Royal Palace of Cambodia
|Location||Samdech Sothearos Blvd (3), Phnom Penh, Cambodia|
|Design and construction|
|Architect||Neak Oknha Tep Nimith Mak|
The Royal Palace (Khmer: ព្រះបរមរាជវាំង, Preăh Bârŏm Réacheăveăng) is a complex of buildings which serves as the royal residence of the King of Cambodia. Its full name in Khmer is the Preah Barom Reacheaveang Chaktomuk Serei Mongkol (Khmer: ព្រះបរមរាជវាំងចតុមុខសិរីមង្គល). The Cambodian monarchs have occupied it since it was built in the 1860s, with a period of absence when the country came into turmoil during and after the reign of the Khmer Rouge.
The palace was constructed between 1866 and 1870, after King Norodom relocated the royal capital from Oudong to Phnom Penh. It was built atop an old citadel called Banteay Keo. It faces approximately East and is situated at the Western bank of the cross division of the Tonle Sap River and the Mekong River called Chaktomuk (an allusion to Brahma).
The establishment of the Royal Palace in Phnom Penh in 1866 is a comparatively recent event in the history of the Khmer and Cambodia. The seat of Khmer power in the region rested in or near Angkor north of the Great Tonle Sap Lake from 802 AD until the early 15th century. After the Khmer court moved from[Angkor in the 15th century after destroyed by Siam, it first settled in Phnom Penh which back then named as Krong Chaktomuk Serei Mongkol (Khmer: ក្រុងចតុមុខសិរីមង្គល) in 1434 (or 1446) and stayed for some decades, but by 1494 had moved on to Basan, and later Longvek and then Oudong. The capital did not return to Phnom Penh until the 19th century and there is no record or remnants of any Royal Palace in Phnom Penh prior to the 19th century. In 1813, King Ang Chan (1796–1834) constructed Banteay Kev (the 'Crystal Citadel') on the site where the current Royal Palace stands, his palace was burned in 1834 when the retreating Siamese army razed Phnom Penh. After Ang Chan the capital was at Oudong, about 40 kilometers to the northwest, until in 1866 his nephew, King Norodom, returned to Phnom Penh.
Norodom lived first in a temporary temporary wooden Palace a bit north of Wat Ounalom, while the permanent palace was being constructed. Norodom's palace was a compound containing many separate buildings, of which the most significant were the throne hall, the king's private villas (there were two of these, one on the north side of the throne hall and one on the south), the set of traditional salas, or open-sided pavilions, known as the salle de danse and salle des fetes (hall of dances and banquet hall), and the Napoleon Pavilion. These were all in the eastern, or public, courtyard. The western courtyard was for the king's women, which the French called his harem, and although this is not exactly accurate the only adult male allowed to enter was the king himself. The whole was surrounded by a wall (originally a wall to the east and a moat to the west, but the moat was filled in some time after 1914) topped by decorative leaf shapes called seima, the same symbols seen on the walls surrounding monasteries, and, as with monasteries, symbolising that what lay within was holy. In addition, just outside the palace but part of it, were the Silver Pagoda to the south and the cremation ground to the north, while the park on the eastern side used for royal festivals such as the King's Birthday and the annual boat races.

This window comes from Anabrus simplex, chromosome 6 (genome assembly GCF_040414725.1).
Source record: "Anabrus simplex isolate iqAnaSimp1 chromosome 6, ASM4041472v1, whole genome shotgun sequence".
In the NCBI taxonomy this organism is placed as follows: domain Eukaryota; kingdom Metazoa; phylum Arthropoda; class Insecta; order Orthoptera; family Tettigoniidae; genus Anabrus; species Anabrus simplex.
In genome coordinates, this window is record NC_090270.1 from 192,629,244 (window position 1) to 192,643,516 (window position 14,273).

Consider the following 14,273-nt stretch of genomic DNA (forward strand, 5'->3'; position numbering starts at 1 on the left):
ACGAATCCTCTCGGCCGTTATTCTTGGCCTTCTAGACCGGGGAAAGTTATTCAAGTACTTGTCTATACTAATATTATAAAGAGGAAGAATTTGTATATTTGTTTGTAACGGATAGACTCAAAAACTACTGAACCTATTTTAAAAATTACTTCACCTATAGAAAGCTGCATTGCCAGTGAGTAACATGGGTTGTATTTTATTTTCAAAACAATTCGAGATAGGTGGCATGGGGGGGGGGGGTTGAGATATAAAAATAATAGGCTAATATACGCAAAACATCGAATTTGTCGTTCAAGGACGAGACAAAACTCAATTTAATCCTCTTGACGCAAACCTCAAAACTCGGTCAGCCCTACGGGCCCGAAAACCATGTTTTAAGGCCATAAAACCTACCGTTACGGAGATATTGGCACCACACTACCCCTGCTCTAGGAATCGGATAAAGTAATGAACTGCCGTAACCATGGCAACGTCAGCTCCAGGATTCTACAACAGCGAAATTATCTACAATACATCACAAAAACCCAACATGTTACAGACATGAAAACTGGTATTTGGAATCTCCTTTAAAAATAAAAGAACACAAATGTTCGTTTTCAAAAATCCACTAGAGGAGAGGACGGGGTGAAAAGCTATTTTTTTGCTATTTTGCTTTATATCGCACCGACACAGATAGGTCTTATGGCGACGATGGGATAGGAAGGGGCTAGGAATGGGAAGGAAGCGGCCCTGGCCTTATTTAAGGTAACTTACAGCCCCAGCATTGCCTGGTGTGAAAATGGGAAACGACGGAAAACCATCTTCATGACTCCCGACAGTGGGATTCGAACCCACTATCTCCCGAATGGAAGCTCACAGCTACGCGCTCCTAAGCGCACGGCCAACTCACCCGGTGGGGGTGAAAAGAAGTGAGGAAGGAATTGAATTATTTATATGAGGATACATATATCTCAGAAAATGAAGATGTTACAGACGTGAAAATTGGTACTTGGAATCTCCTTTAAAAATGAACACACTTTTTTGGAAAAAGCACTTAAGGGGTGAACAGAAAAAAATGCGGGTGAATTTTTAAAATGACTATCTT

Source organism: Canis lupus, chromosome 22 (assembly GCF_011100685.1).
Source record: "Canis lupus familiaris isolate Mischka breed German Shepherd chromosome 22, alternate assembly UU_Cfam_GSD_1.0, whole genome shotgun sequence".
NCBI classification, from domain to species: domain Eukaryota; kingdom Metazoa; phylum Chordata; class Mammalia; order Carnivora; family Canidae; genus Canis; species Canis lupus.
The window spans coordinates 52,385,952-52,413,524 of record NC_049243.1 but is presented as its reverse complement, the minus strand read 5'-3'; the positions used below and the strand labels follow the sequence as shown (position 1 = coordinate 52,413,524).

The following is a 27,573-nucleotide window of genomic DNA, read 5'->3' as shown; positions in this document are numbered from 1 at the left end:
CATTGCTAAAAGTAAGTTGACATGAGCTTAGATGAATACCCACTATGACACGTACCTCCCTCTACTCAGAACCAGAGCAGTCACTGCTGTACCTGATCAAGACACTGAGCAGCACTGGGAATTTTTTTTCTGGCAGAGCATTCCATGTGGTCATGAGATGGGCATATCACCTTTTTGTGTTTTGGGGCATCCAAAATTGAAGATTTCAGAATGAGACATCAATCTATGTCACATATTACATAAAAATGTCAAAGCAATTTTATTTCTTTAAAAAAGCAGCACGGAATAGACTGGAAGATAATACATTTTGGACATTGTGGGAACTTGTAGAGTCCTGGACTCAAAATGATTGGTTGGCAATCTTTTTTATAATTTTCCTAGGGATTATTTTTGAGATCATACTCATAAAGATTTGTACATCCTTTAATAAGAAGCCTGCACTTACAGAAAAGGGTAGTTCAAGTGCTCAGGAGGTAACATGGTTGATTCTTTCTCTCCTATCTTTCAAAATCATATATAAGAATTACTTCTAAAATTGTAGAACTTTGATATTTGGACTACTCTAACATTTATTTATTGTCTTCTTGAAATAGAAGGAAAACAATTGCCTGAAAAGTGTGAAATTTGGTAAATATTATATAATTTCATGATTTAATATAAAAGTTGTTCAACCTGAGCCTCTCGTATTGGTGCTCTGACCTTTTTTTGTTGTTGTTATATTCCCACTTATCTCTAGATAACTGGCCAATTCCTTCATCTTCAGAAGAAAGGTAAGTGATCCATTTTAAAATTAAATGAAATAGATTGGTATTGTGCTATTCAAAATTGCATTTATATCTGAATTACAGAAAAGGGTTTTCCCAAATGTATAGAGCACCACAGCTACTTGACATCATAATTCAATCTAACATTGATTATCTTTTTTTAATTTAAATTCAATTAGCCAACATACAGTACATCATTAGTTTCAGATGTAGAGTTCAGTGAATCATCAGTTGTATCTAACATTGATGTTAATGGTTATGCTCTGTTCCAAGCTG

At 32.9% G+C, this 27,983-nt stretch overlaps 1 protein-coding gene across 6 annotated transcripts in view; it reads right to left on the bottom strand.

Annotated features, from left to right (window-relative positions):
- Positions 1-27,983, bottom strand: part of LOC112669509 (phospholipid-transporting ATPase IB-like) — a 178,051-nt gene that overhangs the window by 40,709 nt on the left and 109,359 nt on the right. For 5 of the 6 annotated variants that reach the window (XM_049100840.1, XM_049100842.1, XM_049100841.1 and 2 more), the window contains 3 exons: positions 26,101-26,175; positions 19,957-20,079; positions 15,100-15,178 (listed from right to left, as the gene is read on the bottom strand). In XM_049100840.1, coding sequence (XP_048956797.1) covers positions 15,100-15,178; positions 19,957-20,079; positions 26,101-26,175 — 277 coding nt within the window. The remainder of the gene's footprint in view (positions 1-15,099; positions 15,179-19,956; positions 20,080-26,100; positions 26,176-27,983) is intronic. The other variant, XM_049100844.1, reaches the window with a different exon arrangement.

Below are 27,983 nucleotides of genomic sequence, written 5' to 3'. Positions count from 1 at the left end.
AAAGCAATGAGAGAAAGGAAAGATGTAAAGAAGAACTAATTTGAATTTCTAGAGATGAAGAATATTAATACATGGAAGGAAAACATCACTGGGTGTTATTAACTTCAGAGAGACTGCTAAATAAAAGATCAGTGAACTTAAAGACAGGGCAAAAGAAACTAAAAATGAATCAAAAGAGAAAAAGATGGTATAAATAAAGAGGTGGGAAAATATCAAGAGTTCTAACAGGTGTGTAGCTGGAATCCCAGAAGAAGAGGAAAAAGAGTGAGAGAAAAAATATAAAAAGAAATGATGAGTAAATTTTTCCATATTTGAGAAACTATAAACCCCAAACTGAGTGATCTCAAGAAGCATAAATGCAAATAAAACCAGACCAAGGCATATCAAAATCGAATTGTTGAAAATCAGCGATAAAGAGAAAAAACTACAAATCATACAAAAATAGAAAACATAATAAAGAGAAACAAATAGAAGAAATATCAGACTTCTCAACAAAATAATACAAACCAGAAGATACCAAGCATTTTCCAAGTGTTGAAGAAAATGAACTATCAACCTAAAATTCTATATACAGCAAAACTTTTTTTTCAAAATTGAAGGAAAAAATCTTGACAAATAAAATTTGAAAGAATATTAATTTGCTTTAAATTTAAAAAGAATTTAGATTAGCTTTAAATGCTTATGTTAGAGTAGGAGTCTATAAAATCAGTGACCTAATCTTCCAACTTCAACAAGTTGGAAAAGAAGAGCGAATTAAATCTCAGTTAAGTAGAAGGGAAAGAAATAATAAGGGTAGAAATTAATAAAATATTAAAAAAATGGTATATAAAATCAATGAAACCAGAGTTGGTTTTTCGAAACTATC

Norodom's palace was demolished and rebuilt by his successor, his half-brother King Sisowath, between 1912 and 1919, and today the only sizeable remains are the eastern section of the wall and the Napoleon Pavilion. The main elements of the public eastern courtyard of the modern palace are:
- The Throne Hall, which contains the three main royal thrones and is the place kings are crowned and where foreign ambassadors are received;
- The Napoleon Pavilion, which Norodom used as a reception hall and is today a museum;
- The Phochani Pavilion, a banqueting hall;
- The Chan Chhaya or Moonlight Pavilion on the northeast section of the wall, used for state banquets and dance performances;
- The Damnak Chan behind the Napoleon Pavilion, an administrative building.
The western courtyard is still private, and it is here that the king has his private residential villa, the Khemarin, as well as the Villa Kantha Bopha to accommodate foreign guests.
The name of the architect or architects of Norodom's palace is unknown; the two residential villas were in European style and seem to have been designed by European builders, while the Throne Hall, the salle de danse complex and the old Chanchhaya were all in traditional Khmer-Siamese style and would have been the work of Khmer architects. The name of Norodom's palace architect Tep Nimmit Mak is associated with the Silver Pagoda and its murals, but he did not work alone. Norodom's palace was in brick and wood, but Sisowath's palace was built in reinforced concrete by French architects, and the murals in the new Chan Chhaya, Phochani and Throne Hall were carried out by French artists. Norodom's Silver Pagoda was demolished and rebuilt in reinforced concrete in the 1960s, and all that remains of the original is the surrounding gallery.